Approve the Cookies
This website uses cookies to improve your user experience. By using this site, you agree to our use of cookies and our Privacy Policy.
OK
Index  •   • New posts  •   • RTAT  •   • 'Best of'  •   • Gallery  •   • Gear  •   • Reviews
Guest
New posts  •   • RTAT  •   • 'Best of'  •   • Gallery  •   • Gear  •   • Reviews
Register to forums    Log in

 
FORUMS Post Processing, Marketing & Presenting Photos RAW, Post Processing & Printing 
Thread started 29 Aug 2013 (Thursday) 13:18
Search threadPrev/next
sponsored links
(this ad will go away when you log in as a registered member)

HDR vs Lightroom

 
LV ­ Moose
Moose gets blamed for everything.
Avatar
23,394 posts
Gallery: 219 photos
Best ofs: 4
Likes: 4501
Joined Dec 2008
     
Aug 29, 2013 13:18 |  #1

I recently purchased LR5, and was wondering how adjusting "highlights", "whites", "blacks", and "shadows", "vibrance", and so on, compared to tonemapping or fusing in Photomatix. Here is a picture done all three ways (the tonemapped and fused images were the result of three exposures).

I've been staring at these too long and need fresh, objective eyes to help me out. Thoughts? Highlights, shadows, clouds, hue of the sky and stone, bleeding... anything.

1.

IMAGE: http://farm6.staticflickr.com/5483/9624606910_c825645575_o.jpg
IMAGE LINK: http://www.flickr.com …/92594357@N07/9​624606910/  (external link)
IMG_1915_6_7_tonemappe​dA_960x (external link) by ...moose... (external link), on Flickr

2.
IMAGE: http://farm6.staticflickr.com/5452/9624607076_dc72e15d25_o.jpg
IMAGE LINK: http://www.flickr.com …/92594357@N07/9​624607076/  (external link)
IMG_1915_6_7_fused_960​x (external link) by ...moose... (external link), on Flickr

3.
IMAGE: http://farm6.staticflickr.com/5336/9621371625_2605b46660_o.jpg
IMAGE LINK: http://www.flickr.com …/92594357@N07/9​621371625/  (external link)
IMG_1915B_LR_960x (external link) by ...moose... (external link), on Flickr

Moose

Gear... Flickr (external link)...Flickr 2 (external link)...
Macro (external link)...Hummingbirds (external link)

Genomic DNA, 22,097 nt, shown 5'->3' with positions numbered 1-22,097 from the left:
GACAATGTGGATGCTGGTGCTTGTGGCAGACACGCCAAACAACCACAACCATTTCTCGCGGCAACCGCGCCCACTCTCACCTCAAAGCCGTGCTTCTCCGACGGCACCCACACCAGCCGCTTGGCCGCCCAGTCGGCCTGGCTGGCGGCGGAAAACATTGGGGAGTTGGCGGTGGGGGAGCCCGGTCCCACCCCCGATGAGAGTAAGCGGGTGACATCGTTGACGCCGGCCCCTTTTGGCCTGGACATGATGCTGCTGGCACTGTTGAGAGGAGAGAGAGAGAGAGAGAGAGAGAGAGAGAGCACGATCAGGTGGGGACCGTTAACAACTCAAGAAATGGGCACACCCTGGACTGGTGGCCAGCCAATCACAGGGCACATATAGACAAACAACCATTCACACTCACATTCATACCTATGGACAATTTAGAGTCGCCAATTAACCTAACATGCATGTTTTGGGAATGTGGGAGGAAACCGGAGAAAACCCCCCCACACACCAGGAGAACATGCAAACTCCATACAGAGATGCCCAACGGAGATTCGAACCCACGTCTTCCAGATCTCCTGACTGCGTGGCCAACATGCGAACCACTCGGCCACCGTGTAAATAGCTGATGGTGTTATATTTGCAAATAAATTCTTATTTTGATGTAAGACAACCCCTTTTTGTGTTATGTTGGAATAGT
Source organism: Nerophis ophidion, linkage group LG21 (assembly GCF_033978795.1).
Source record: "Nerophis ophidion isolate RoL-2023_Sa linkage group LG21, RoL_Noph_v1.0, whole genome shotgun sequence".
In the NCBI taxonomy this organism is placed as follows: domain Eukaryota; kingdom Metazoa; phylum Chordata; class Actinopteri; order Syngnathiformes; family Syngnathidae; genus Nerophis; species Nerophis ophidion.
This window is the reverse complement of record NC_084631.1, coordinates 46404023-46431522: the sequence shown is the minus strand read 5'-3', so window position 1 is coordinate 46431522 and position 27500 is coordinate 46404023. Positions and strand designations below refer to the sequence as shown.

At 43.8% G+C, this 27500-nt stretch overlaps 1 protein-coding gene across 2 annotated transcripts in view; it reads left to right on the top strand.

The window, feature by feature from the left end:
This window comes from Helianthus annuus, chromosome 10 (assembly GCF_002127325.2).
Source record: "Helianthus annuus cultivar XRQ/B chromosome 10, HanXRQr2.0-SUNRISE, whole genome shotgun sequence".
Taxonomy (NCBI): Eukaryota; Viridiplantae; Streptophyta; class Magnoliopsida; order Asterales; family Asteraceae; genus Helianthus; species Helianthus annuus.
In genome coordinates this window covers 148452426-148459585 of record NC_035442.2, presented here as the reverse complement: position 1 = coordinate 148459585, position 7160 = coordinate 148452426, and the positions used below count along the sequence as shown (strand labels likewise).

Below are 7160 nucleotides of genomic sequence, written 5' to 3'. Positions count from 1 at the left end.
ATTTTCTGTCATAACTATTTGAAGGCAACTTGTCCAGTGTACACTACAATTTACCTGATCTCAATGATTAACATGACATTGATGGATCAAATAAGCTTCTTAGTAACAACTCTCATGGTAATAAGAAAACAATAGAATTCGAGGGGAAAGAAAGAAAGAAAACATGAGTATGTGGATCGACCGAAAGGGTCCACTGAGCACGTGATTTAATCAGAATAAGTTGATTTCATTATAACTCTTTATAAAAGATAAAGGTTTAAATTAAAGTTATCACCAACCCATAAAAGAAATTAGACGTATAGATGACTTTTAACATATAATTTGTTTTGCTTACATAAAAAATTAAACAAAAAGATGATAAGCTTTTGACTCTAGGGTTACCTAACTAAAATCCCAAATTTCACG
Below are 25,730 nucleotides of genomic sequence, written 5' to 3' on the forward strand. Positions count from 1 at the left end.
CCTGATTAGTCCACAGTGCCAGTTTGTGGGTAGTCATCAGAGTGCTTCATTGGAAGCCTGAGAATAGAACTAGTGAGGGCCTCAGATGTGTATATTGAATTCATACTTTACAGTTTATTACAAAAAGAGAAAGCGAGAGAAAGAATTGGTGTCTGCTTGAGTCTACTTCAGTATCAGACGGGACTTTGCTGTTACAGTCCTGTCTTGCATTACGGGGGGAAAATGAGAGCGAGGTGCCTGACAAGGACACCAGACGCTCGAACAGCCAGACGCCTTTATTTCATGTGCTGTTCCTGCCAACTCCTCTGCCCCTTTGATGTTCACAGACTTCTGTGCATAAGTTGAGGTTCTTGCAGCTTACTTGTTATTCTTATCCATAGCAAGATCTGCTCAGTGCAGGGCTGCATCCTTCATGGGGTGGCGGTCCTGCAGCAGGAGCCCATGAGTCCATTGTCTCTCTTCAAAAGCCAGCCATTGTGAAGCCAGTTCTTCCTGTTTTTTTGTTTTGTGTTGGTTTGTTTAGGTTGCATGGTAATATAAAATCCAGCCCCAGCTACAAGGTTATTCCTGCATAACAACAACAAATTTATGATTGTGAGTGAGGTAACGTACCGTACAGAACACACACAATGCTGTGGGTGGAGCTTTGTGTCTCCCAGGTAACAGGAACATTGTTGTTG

Aircraft (external link)

  
  LOG IN TO REPLY
sponsored links
(this ad will go away when you log in as a registered member)
OhLook
insufferably pedantic. I can live with that.
Avatar
19,664 posts
Gallery: 74 photos
Best ofs: 2
Likes: 7634
Joined Dec 2012
Location: California: SF Bay Area
     
Aug 29, 2013 13:36 |  #2

They're very similar, but the sky is a clearer blue in #3. No other diference-making differences that I can see.


PRONOUN ADVISORY: OhLook is a she. | A FEW CORRECT SPELLINGS: lens, aperture, amateur, hobbyist, per se, raccoon, whoa, more so (2 wds.), shoo-in | Comments welcome

  
  LOG IN TO REPLY
Chet
my rates fluctuate
Avatar
43,260 posts
Gallery: 130 photos
Likes: 2135
Joined Sep 2007
     
Aug 29, 2013 13:39 |  #3

I like the sky in 3 and the stone color in 2. Should easily be able to achieve the blend in LR. #1 is a bit void of contrast for my tastes.


Curator of the Bob's Pickle Emporium experience. -As always, One location to serve you better!
~Feel good today and donate to this great forum~ LINK
My Gear List

  
  LOG IN TO REPLY
Kolor-Pikker
Goldmember
2,790 posts
Likes: 59
Joined Aug 2009
Location: Moscow
     
Aug 29, 2013 13:43 |  #4

The sky in the non-HDR image is close to clipping, but looks the best, better than the first two images.

My guess is that the original scene was within the dynamic range of your camera and wouldn't have benefited from HDR anyway. Unless your histogram is clipping hard against the sides, and you can clearly see that you could benefit from seeing more in the highlights and/or shadows, HDR isn't of much use.


5DmkII | 24-70 f/2.8L II | Pentax 645Z | 55/2.8 SDM | 120/4 Macro | 150/2.8 IF
I acquired an expensive camera so I can hang out in forums, annoy wedding photographers during formals and look down on P&S users... all the while telling people it's the photographer, not the camera.

  
  LOG IN TO REPLY
kirkt
Cream of the Crop
5,984 posts
Gallery: 5 photos
Likes: 789
Joined Feb 2008
Location: Philadelphia, PA USA
     
Aug 29, 2013 14:28 |  #5